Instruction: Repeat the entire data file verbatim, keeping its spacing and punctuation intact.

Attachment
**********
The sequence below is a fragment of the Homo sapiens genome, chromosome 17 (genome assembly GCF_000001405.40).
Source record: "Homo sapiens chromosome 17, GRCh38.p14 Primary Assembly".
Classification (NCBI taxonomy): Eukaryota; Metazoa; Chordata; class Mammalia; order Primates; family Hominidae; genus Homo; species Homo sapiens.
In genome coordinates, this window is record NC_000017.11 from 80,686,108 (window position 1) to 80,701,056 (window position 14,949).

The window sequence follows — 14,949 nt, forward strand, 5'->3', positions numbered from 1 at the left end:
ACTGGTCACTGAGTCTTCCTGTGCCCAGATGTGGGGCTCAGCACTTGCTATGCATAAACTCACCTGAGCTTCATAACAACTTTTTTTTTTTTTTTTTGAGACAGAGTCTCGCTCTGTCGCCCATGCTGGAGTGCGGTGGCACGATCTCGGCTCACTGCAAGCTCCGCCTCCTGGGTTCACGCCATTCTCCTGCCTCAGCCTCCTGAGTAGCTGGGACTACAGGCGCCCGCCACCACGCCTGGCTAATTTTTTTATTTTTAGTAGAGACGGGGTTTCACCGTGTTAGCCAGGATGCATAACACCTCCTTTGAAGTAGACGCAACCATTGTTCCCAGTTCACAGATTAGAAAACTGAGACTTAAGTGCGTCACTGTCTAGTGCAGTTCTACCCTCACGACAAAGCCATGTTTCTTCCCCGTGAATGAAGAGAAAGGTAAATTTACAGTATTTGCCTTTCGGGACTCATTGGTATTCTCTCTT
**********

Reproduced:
The sequence below is a fragment of the Homo sapiens genome, chromosome 17 (genome assembly GCF_000001405.40).
Source record: "Homo sapiens chromosome 17, GRCh38.p14 Primary Assembly".
Classification (NCBI taxonomy): Eukaryota; Metazoa; Chordata; class Mammalia; order Primates; family Hominidae; genus Homo; species Homo sapiens.
In genome coordinates, this window is record NC_000017.11 from 80,686,108 (window position 1) to 80,701,056 (window position 14,949).

The window sequence follows — 14,949 nt, forward strand, 5'->3', positions numbered from 1 at the left end:
ACTGGTCACTGAGTCTTCCTGTGCCCAGATGTGGGGCTCAGCACTTGCTATGCATAAACTCACCTGAGCTTCATAACAACTTTTTTTTTTTTTTTTTGAGACAGAGTCTCGCTCTGTCGCCCATGCTGGAGTGCGGTGGCACGATCTCGGCTCACTGCAAGCTCCGCCTCCTGGGTTCACGCCATTCTCCTGCCTCAGCCTCCTGAGTAGCTGGGACTACAGGCGCCCGCCACCACGCCTGGCTAATTTTTTTATTTTTAGTAGAGACGGGGTTTCACCGTGTTAGCCAGGATGCATAACACCTCCTTTGAAGTAGACGCAACCATTGTTCCCAGTTCACAGATTAGAAAACTGAGACTTAAGTGCGTCACTGTCTAGTGCAGTTCTACCCTCACGACAAAGCCATGTTTCTTCCCCGTGAATGAAGAGAAAGGTAAATTTACAGTATTTGCCTTTCGGGACTCATTGGTATTCTCTCTT